But it was a lifelong (literally, all my life) dream to one day walk into a bookstore and see one of my books upon a display there. But I waited too long. Not only have the public’s tastes changed, but bookstores themselves are becoming an anachronism and are nearly extinct. So, the lesson learned here is … don’t procrastinate. I used to think I had all the time in the world to write a book and get it published. Turns out, I didn’t.

      But I have not given up. I’m going to give it a shot and try to get published. But as you pointed out, that means I need to stop putting stuff on my blog! That seems a rather harsh punishment for the crime of wanting people to read my stuff.

      I know it is the same for your cartoons. Your cartoons are awesome and I love them. I can very easily see a book of your cartoons on the shelf at Barnes & Noble. I would totally buy it. So, please don’t give up! I want to buy your book someday.

      Thank you for all the encouragement! It is much appreciated. More than you know.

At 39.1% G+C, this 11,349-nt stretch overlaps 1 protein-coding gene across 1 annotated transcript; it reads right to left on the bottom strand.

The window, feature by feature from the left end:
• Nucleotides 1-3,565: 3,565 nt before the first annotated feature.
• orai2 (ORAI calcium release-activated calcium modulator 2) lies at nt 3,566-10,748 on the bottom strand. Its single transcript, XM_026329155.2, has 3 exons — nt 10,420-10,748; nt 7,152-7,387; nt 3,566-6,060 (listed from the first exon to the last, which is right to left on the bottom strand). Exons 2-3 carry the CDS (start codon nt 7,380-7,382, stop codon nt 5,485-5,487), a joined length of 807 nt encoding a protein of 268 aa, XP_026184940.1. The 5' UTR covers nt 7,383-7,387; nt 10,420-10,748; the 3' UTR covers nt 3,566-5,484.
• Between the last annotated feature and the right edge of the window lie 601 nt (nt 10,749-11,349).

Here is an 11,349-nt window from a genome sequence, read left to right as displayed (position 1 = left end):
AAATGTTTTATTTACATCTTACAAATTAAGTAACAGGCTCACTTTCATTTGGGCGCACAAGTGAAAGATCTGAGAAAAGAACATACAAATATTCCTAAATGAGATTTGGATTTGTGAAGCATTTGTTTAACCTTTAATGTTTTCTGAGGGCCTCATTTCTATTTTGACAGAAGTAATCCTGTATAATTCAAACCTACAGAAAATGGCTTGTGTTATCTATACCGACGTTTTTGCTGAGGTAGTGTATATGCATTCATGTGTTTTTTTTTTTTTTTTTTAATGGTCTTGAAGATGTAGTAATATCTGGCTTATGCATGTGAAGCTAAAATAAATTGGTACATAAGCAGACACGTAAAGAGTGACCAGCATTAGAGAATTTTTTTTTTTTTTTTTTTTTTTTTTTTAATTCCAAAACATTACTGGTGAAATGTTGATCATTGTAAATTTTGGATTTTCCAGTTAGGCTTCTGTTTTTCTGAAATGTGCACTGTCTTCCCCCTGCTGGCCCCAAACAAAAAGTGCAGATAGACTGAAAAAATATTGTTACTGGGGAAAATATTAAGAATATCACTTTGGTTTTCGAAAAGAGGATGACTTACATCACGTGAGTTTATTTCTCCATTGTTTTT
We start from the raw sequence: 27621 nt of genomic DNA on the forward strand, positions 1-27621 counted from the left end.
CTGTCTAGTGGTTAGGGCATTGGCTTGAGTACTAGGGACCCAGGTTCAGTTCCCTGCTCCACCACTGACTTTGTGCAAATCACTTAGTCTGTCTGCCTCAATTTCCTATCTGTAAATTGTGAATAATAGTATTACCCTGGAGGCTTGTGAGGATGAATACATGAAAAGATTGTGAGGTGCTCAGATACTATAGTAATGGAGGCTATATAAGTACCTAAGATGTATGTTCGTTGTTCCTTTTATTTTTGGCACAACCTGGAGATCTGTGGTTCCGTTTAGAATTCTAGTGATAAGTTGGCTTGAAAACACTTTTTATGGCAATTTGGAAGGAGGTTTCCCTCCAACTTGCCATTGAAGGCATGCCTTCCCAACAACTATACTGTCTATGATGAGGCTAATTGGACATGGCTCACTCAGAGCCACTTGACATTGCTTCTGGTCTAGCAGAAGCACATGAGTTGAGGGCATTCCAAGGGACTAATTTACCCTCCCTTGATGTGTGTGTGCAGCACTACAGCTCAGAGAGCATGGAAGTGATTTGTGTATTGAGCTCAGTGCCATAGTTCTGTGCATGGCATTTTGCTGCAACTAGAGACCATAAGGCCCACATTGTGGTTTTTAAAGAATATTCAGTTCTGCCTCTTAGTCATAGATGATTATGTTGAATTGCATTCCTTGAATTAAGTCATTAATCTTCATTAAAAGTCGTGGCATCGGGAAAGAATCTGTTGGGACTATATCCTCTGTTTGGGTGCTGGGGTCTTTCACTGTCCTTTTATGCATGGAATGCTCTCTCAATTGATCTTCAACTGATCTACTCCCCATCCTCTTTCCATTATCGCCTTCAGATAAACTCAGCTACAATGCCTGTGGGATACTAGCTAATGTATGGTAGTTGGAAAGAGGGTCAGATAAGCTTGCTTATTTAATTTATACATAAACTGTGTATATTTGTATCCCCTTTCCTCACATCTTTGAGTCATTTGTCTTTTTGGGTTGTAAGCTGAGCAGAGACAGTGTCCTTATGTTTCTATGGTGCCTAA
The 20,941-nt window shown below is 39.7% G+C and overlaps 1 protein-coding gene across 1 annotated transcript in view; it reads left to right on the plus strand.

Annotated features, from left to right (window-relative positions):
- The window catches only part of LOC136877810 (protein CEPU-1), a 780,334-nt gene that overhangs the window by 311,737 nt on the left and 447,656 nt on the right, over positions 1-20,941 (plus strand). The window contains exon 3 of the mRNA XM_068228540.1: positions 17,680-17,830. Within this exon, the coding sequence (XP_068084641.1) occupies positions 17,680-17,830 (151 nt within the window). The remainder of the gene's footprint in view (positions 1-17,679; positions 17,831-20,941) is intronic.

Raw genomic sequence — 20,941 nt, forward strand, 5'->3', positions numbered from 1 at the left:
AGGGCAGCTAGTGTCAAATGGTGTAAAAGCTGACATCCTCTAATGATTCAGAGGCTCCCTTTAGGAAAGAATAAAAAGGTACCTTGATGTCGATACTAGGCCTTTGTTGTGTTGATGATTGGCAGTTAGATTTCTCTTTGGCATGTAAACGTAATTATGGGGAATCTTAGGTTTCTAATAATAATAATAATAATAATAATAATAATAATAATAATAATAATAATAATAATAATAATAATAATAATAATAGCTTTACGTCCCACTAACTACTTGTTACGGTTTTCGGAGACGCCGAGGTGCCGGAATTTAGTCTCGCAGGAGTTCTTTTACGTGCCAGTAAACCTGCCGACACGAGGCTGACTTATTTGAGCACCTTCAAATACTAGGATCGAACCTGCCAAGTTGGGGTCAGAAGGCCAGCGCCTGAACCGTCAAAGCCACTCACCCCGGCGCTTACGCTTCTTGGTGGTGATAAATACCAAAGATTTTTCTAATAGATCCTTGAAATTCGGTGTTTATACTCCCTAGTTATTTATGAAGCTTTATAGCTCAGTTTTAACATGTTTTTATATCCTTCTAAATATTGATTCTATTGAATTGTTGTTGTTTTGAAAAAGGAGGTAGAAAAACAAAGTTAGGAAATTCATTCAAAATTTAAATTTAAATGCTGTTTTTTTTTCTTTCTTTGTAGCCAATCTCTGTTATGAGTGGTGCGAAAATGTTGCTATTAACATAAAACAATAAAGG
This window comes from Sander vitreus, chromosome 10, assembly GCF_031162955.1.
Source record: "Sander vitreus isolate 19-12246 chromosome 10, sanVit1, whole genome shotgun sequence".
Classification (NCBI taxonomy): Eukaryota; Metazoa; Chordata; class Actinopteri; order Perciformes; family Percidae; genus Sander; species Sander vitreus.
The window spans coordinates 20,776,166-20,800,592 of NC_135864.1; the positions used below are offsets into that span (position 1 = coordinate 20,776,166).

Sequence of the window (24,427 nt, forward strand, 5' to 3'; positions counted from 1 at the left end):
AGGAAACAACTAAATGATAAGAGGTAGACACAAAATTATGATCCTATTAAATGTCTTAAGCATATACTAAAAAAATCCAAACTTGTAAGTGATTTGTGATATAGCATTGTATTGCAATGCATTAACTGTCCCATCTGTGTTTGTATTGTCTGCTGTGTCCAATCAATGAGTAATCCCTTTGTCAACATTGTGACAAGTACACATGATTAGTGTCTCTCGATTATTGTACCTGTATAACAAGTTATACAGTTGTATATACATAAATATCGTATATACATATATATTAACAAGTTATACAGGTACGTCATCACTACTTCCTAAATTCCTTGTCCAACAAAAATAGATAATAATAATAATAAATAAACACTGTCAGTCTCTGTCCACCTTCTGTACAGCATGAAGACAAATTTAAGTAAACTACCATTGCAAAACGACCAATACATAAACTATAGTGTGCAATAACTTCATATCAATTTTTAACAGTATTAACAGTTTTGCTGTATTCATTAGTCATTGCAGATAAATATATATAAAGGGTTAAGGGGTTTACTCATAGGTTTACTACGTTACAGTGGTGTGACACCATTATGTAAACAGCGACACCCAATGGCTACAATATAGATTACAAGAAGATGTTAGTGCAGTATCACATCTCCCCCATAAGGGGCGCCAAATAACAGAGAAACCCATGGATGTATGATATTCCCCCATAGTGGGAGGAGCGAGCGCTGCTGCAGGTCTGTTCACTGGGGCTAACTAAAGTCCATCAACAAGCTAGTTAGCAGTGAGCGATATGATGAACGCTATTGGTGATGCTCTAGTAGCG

7. The holly thing had me guffawing. Does anyone really guffaw? If they do, then that was what I was doing. This reminded me of my oversized forsythia that had to be removed via backhoe. What is it with these shrubs who don’t know their place in a civilized society? Keep the chainsaw handy, you never know when a bit of bamboo will appear…or reappear. Sigh…

    Liked by 2 people

    • I guffaw quite often … usually at inappropriate time. Not that anything is going on around me that is worth guffawing at … it is usually some random thought that popped into my head and amused me no end. Not cool when it happens at solemn events.

      I’m glad you were finally able to vanquish the forsythia. The back hoe was an excellent choice of weapon. It is the forsythia’s natural enemy.

      Liked by 2 people